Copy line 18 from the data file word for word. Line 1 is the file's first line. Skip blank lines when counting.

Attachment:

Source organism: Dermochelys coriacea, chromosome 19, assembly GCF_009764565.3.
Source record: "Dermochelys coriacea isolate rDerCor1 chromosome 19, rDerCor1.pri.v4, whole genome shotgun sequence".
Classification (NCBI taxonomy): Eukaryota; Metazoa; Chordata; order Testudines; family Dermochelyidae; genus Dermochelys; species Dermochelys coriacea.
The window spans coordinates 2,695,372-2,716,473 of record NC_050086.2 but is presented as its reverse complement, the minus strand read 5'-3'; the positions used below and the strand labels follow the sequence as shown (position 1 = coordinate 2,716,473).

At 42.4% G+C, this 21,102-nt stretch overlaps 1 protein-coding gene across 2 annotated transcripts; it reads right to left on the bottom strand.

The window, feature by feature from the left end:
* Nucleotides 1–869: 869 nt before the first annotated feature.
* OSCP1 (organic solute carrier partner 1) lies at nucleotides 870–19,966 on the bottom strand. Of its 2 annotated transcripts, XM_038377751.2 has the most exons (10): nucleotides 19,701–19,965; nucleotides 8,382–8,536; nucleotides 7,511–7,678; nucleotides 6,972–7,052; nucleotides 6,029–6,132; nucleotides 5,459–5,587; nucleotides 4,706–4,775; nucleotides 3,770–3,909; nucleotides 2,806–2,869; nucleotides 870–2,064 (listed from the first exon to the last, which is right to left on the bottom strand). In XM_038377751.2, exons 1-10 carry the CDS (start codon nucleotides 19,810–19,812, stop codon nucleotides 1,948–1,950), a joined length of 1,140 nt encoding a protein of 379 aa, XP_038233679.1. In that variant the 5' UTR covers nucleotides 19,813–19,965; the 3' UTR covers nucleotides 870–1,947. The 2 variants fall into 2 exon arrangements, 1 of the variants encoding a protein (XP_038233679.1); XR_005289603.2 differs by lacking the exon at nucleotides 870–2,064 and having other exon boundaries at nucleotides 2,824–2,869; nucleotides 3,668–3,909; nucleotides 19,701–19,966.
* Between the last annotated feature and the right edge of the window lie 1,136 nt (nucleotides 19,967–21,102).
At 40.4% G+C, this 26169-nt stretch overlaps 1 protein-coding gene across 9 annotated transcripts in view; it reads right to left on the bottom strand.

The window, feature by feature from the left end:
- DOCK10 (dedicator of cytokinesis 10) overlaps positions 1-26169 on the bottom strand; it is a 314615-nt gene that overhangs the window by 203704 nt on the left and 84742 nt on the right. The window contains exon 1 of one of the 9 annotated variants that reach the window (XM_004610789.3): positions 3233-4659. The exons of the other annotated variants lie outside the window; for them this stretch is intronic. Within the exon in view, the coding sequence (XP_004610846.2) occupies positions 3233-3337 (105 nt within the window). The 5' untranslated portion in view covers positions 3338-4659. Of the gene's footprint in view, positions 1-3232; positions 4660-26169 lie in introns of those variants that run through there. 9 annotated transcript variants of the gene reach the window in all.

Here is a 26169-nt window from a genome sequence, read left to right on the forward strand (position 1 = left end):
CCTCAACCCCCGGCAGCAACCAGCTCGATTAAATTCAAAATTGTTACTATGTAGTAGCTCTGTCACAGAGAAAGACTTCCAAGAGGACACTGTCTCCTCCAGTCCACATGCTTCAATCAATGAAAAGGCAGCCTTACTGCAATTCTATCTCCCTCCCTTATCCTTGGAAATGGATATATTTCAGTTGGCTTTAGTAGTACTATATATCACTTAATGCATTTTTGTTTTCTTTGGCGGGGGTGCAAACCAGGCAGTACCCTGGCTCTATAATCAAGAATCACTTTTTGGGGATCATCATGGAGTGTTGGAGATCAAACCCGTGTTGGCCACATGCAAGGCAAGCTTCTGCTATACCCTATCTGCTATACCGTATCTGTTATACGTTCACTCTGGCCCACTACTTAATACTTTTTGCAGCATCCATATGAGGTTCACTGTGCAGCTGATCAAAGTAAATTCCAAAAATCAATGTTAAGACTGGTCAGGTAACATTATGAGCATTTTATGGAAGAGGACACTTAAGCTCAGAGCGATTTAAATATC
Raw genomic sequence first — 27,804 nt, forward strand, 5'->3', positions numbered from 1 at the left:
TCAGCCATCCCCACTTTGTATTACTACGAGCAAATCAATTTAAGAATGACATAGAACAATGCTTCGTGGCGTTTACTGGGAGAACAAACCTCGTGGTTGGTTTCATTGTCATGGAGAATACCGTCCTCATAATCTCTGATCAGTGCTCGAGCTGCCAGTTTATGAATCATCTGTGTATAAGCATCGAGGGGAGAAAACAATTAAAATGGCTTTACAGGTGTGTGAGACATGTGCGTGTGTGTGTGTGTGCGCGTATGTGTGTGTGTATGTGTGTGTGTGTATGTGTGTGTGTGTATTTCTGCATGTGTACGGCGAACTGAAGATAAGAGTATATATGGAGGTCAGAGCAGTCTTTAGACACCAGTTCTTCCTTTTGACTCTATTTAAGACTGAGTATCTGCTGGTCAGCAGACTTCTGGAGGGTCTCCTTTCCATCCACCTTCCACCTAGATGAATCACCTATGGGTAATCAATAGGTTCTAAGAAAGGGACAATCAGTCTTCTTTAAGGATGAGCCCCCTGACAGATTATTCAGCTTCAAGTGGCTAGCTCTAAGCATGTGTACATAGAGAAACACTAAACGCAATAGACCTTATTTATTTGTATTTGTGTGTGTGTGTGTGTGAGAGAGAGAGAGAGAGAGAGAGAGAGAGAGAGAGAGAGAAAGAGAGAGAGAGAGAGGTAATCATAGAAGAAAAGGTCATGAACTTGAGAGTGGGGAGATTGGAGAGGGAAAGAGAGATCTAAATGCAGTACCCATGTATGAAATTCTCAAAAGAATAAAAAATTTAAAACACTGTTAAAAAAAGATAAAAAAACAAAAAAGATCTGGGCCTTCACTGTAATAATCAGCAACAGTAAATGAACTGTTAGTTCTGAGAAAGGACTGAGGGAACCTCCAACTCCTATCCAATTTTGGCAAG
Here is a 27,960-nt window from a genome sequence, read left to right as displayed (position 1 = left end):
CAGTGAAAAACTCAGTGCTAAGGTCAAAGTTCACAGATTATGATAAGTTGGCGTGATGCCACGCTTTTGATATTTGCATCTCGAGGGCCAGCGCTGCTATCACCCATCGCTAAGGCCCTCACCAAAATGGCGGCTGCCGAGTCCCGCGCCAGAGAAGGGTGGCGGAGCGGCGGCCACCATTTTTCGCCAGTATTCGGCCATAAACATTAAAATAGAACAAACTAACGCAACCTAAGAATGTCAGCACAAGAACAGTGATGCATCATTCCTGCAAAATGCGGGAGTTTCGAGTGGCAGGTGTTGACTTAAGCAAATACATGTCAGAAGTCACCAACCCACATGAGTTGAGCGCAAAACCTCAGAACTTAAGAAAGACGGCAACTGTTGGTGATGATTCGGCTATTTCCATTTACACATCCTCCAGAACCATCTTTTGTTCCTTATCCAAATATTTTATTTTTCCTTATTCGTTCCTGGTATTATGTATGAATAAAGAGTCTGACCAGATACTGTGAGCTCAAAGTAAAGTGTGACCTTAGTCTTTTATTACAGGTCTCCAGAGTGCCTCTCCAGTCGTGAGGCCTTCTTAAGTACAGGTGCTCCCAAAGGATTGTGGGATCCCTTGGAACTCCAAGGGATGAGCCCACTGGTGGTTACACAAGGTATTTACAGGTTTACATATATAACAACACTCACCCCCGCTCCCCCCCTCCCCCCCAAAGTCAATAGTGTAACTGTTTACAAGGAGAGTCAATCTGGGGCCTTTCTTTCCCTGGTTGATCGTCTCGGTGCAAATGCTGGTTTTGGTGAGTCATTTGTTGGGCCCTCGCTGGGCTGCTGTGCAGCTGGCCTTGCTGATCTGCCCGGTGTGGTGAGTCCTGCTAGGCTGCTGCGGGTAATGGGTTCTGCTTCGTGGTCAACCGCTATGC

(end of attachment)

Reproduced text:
CAGTGAAAAACTCAGTGCTAAGGTCAAAGTTCACAGATTATGATAAGTTGGCGTGATGCCACGCTTTTGATATTTGCATCTCGAGGGCCAGCGCTGCTATCACCCATCGCTAAGGCCCTCACCAAAATGGCGGCTGCCGAGTCCCGCGCCAGAGAAGGGTGGCGGAGCGGCGGCCACCATTTTTCGCCAGTATTCGGCCATAAACATTAAAATAGAACAAACTAACGCAACCTAAGAATGTCAGCACAAGAACAGTGATGCATCATTCCTGCAAAATGCGGGAGTTTCGAGTGGCAGGTGTTGACTTAAGCAAATACATGTCAGAAGTCACCAACCCACATGAGTTGAGCGCAAAACCTCAGAACTTAAGAAAGACGGCAACTGTTGGTGATGATTCGGCTATTTCCATTTACACATCCTCCAGAACCATCTTTTGTTCCTTATCCAAATATTTTATTTTTCCTTATTCGTTCCTGGTATTATGTATGAATAAAGAGTCTGACCAGATACTGTGAGCTCAAAGTAAAGTGTGACCTTAGTCTTTTATTACAGGTCTCCAGAGTGCCTCTCCAGTCGTGAGGCCTTCTTAAGTACAGGTGCTCCCAAAGGATTGTGGGATCCCTTGGAACTCCAAGGGATGAGCCCACTGGTGGTTACACAAGGTATTTACAGGTTTACATATATAACAACACTCACCCCCGCTCCCCCCCTCCCCCCCAAAGTCAATAGTGTAACTGTTTACAAGGAGAGTCAATCTGGGGCCTTTCTTTCCCTGGTTGATCGTCTCGGTGCAAATGCTGGTTTTGGTGAGTCATTTGTTGGGCCCTCGCTGGGCTGCTGTGCAGCTGGCCTTGCTGATCTGCCCGGTGTGGTGAGTCCTGCTAGGCTGCTGCGGGTAATGGGTTCTGCTTCGTGGTCAACCGCTATGC